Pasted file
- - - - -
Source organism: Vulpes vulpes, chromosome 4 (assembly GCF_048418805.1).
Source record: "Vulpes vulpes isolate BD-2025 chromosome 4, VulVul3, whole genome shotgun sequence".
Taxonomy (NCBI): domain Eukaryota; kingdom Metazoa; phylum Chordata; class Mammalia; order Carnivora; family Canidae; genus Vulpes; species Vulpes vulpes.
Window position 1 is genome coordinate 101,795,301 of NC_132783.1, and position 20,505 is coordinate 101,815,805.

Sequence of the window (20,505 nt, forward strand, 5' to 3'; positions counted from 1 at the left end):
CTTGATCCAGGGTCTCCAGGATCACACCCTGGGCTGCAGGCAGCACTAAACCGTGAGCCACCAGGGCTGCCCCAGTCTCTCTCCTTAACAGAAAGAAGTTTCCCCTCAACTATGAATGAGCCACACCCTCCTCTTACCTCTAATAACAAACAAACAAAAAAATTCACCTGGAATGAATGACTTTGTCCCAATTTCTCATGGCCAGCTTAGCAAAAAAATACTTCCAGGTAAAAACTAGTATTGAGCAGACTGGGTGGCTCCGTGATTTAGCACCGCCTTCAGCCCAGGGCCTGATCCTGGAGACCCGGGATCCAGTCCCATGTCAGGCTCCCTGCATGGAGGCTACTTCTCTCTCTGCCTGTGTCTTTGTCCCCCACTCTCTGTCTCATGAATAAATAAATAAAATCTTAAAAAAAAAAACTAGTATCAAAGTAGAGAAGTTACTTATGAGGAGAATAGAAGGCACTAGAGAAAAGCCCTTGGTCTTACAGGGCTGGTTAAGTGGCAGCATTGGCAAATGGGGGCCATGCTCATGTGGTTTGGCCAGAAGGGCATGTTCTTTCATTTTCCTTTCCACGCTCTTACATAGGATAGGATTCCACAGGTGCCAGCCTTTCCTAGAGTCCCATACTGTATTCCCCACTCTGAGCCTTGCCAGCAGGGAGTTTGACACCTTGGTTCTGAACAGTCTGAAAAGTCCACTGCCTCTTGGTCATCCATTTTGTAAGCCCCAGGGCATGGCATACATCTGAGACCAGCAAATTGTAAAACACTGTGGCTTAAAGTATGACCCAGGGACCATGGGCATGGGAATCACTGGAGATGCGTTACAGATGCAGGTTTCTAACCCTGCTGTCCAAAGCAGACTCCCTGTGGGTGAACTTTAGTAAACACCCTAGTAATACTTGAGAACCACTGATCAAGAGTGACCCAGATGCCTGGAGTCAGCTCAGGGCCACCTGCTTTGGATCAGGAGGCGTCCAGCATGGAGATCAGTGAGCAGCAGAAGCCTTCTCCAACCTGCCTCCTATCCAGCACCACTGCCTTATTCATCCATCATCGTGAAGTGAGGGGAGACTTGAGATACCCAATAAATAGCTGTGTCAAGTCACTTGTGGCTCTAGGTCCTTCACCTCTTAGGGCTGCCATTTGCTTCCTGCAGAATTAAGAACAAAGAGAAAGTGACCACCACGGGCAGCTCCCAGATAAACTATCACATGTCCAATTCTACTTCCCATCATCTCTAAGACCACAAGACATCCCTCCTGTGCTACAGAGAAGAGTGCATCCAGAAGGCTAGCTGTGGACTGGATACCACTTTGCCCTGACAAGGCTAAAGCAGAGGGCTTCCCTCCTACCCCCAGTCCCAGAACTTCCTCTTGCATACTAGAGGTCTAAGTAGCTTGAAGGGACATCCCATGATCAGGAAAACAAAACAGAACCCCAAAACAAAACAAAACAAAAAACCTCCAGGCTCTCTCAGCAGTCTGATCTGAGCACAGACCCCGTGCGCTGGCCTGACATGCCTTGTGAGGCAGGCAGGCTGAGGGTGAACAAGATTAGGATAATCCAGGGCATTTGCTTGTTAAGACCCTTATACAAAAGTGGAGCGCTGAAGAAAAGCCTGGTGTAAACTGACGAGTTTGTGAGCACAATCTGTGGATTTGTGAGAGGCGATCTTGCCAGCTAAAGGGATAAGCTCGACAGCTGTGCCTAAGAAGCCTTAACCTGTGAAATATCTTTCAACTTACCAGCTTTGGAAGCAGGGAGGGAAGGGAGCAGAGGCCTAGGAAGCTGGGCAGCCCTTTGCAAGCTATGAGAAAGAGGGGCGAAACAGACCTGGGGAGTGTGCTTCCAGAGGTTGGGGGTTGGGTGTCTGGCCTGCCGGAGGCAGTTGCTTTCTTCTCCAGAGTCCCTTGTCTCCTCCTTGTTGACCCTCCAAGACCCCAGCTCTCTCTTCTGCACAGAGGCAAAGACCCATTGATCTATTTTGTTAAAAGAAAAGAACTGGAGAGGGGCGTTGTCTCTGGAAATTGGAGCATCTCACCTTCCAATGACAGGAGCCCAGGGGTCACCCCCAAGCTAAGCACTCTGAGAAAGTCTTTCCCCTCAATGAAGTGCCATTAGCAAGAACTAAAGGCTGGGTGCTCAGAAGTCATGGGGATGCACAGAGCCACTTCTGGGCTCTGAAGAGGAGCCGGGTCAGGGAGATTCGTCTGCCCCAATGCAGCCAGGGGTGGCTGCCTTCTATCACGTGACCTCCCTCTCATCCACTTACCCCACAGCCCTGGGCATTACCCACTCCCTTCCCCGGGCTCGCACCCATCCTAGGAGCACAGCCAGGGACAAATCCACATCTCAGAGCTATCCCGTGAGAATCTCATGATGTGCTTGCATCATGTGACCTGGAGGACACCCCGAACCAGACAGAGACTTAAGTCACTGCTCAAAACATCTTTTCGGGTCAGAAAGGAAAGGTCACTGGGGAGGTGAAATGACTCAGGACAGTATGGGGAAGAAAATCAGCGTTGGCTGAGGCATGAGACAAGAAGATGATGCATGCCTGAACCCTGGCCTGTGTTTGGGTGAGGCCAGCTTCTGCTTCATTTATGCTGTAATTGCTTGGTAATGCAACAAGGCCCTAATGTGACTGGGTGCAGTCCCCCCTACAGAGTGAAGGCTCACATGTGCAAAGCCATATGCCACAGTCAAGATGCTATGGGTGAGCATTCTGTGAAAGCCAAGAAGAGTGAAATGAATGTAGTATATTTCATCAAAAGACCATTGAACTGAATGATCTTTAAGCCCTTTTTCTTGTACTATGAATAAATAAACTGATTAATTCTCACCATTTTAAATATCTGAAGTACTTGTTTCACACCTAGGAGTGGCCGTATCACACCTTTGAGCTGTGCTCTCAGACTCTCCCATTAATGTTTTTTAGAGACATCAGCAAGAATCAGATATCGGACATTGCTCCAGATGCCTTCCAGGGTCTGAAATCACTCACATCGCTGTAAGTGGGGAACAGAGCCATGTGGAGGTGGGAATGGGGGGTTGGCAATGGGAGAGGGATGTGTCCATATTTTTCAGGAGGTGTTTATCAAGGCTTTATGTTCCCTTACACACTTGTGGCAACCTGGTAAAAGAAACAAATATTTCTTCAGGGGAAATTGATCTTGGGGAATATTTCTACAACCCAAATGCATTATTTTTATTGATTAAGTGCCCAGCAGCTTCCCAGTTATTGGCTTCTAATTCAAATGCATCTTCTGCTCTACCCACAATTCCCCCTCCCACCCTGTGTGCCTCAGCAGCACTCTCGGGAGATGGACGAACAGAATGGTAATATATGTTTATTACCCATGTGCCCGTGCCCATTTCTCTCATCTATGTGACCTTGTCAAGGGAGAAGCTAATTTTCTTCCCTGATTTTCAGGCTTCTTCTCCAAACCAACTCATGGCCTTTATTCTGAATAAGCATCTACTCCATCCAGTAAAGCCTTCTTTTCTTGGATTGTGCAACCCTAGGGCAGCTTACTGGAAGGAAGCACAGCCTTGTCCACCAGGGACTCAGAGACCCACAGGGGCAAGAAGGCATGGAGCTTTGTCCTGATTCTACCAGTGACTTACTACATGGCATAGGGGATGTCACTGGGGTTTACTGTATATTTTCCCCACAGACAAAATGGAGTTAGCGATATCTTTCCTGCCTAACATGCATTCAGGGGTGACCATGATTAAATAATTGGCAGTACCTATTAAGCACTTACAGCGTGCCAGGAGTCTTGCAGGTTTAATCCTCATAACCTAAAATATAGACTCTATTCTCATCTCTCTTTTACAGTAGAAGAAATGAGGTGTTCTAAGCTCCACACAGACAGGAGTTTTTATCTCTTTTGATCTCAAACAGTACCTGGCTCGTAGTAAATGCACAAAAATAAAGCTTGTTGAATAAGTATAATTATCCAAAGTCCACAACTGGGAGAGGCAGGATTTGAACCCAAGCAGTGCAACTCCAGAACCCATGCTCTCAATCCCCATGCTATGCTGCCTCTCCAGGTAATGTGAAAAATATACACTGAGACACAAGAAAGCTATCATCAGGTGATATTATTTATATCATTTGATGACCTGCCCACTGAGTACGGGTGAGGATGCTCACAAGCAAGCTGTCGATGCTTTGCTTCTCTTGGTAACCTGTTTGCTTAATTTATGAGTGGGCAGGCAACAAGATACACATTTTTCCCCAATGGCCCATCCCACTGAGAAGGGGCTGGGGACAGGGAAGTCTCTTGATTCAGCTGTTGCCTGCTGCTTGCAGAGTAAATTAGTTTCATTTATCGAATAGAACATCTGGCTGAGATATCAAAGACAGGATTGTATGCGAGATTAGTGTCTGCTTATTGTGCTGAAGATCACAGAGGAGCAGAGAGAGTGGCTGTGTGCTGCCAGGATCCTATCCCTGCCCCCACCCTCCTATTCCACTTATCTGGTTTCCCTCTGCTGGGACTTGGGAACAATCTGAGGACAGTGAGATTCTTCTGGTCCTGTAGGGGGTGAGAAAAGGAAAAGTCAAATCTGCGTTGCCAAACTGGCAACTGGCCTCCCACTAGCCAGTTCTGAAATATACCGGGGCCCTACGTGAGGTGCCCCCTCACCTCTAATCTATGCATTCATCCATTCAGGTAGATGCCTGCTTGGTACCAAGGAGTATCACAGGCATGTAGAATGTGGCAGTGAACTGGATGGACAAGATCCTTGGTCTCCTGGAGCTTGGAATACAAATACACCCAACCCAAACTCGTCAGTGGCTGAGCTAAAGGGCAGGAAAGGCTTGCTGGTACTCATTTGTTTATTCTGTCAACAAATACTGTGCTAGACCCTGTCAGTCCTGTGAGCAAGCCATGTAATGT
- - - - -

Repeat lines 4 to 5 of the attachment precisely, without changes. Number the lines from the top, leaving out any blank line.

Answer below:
Window position 1 is genome coordinate 101,795,301 of NC_132783.1, and position 20,505 is coordinate 101,815,805.

Sequence of the window (20,505 nt, forward strand, 5' to 3'; positions counted from 1 at the left end):